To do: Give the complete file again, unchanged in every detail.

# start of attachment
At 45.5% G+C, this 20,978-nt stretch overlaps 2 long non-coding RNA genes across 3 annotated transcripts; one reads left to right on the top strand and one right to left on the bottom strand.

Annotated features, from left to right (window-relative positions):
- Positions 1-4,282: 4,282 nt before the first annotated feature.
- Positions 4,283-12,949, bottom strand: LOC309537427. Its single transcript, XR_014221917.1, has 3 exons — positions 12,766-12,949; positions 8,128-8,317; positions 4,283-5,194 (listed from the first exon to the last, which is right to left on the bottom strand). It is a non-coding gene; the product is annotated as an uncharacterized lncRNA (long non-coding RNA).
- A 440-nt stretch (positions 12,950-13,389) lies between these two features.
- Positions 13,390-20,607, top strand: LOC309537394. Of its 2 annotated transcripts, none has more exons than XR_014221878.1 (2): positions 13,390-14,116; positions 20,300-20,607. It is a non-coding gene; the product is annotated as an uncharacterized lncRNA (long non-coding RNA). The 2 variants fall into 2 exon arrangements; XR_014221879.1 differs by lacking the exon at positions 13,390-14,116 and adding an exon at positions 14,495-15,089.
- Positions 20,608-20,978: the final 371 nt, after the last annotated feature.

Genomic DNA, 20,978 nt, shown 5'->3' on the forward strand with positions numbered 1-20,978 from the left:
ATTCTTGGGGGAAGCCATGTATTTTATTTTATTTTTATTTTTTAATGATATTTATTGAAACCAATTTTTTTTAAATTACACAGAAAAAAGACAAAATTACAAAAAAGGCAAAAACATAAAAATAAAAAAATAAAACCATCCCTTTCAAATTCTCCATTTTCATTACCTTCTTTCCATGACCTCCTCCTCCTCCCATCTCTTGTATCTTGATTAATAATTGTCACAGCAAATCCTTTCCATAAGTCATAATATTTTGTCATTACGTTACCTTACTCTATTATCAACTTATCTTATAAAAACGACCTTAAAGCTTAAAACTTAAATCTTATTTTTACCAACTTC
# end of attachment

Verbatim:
At 45.5% G+C, this 20,978-nt stretch overlaps 2 long non-coding RNA genes across 3 annotated transcripts; one reads left to right on the top strand and one right to left on the bottom strand.

Annotated features, from left to right (window-relative positions):
- Positions 1-4,282: 4,282 nt before the first annotated feature.
- Positions 4,283-12,949, bottom strand: LOC309537427. Its single transcript, XR_014221917.1, has 3 exons — positions 12,766-12,949; positions 8,128-8,317; positions 4,283-5,194 (listed from the first exon to the last, which is right to left on the bottom strand). It is a non-coding gene; the product is annotated as an uncharacterized lncRNA (long non-coding RNA).
- A 440-nt stretch (positions 12,950-13,389) lies between these two features.
- Positions 13,390-20,607, top strand: LOC309537394. Of its 2 annotated transcripts, none has more exons than XR_014221878.1 (2): positions 13,390-14,116; positions 20,300-20,607. It is a non-coding gene; the product is annotated as an uncharacterized lncRNA (long non-coding RNA). The 2 variants fall into 2 exon arrangements; XR_014221879.1 differs by lacking the exon at positions 13,390-14,116 and adding an exon at positions 14,495-15,089.
- Positions 20,608-20,978: the final 371 nt, after the last annotated feature.

Genomic DNA, 20,978 nt, shown 5'->3' on the forward strand with positions numbered 1-20,978 from the left:
ATTCTTGGGGGAAGCCATGTATTTTATTTTATTTTTATTTTTTAATGATATTTATTGAAACCAATTTTTTTTAAATTACACAGAAAAAAGACAAAATTACAAAAAAGGCAAAAACATAAAAATAAAAAAATAAAACCATCCCTTTCAAATTCTCCATTTTCATTACCTTCTTTCCATGACCTCCTCCTCCTCCCATCTCTTGTATCTTGATTAATAATTGTCACAGCAAATCCTTTCCATAAGTCATAATATTTTGTCATTACGTTACCTTACTCTATTATCAACTTATCTTATAAAAACGACCTTAAAGCTTAAAACTTAAATCTTATTTTTACCAACTTC